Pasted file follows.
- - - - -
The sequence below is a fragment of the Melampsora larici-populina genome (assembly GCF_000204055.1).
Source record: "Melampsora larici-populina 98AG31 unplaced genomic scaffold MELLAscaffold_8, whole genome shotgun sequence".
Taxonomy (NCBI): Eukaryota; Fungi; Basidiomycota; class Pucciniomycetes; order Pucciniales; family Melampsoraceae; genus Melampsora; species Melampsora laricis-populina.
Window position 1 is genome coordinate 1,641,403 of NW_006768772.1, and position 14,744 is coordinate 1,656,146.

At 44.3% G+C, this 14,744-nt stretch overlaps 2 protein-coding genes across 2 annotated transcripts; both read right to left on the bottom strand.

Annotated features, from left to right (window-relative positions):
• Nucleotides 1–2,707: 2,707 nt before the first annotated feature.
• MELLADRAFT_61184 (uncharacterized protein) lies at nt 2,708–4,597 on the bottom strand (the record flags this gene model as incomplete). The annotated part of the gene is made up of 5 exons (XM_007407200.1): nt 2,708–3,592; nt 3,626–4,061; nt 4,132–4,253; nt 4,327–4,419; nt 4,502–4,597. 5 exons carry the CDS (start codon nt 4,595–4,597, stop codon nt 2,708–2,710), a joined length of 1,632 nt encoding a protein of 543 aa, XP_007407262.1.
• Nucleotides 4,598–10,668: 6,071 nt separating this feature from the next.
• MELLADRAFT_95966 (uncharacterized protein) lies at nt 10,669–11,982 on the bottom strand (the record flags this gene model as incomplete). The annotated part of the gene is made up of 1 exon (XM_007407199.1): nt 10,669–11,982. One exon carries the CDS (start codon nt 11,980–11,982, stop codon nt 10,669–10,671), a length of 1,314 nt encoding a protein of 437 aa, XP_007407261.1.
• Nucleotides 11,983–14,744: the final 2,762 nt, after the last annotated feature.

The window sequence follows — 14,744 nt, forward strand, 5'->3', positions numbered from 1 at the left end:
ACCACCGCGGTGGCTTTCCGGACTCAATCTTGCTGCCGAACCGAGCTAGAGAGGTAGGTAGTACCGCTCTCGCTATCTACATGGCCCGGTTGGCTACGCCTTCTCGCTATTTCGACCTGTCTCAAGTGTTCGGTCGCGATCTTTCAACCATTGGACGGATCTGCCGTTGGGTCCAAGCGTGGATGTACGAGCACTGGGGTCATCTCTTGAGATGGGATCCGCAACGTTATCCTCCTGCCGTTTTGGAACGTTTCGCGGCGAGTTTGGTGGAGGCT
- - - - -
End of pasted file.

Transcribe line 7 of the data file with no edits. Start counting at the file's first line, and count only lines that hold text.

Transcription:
• Nucleotides 1–2,707: 2,707 nt before the first annotated feature.